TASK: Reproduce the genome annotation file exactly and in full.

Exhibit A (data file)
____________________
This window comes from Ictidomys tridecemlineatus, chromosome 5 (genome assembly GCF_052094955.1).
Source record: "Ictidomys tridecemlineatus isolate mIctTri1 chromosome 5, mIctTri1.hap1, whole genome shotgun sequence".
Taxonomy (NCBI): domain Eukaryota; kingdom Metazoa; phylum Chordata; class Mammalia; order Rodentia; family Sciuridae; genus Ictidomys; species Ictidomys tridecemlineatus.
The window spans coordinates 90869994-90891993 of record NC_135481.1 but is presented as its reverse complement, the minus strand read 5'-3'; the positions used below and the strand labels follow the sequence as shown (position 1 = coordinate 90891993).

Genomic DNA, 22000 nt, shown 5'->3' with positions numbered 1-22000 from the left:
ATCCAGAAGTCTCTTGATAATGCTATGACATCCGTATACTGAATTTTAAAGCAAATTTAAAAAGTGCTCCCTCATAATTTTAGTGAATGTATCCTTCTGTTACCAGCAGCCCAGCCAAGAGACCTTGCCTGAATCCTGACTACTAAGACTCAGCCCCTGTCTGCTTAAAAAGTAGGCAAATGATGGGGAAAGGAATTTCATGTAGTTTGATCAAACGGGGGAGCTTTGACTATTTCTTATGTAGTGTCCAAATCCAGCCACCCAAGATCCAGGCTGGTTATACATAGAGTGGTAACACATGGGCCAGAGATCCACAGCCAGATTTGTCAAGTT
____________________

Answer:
This window comes from Ictidomys tridecemlineatus, chromosome 5 (genome assembly GCF_052094955.1).
Source record: "Ictidomys tridecemlineatus isolate mIctTri1 chromosome 5, mIctTri1.hap1, whole genome shotgun sequence".
Taxonomy (NCBI): domain Eukaryota; kingdom Metazoa; phylum Chordata; class Mammalia; order Rodentia; family Sciuridae; genus Ictidomys; species Ictidomys tridecemlineatus.
The window spans coordinates 90869994-90891993 of record NC_135481.1 but is presented as its reverse complement, the minus strand read 5'-3'; the positions used below and the strand labels follow the sequence as shown (position 1 = coordinate 90891993).

Genomic DNA, 22000 nt, shown 5'->3' with positions numbered 1-22000 from the left:
ATCCAGAAGTCTCTTGATAATGCTATGACATCCGTATACTGAATTTTAAAGCAAATTTAAAAAGTGCTCCCTCATAATTTTAGTGAATGTATCCTTCTGTTACCAGCAGCCCAGCCAAGAGACCTTGCCTGAATCCTGACTACTAAGACTCAGCCCCTGTCTGCTTAAAAAGTAGGCAAATGATGGGGAAAGGAATTTCATGTAGTTTGATCAAACGGGGGAGCTTTGACTATTTCTTATGTAGTGTCCAAATCCAGCCACCCAAGATCCAGGCTGGTTATACATAGAGTGGTAACACATGGGCCAGAGATCCACAGCCAGATTTGTCAAGTT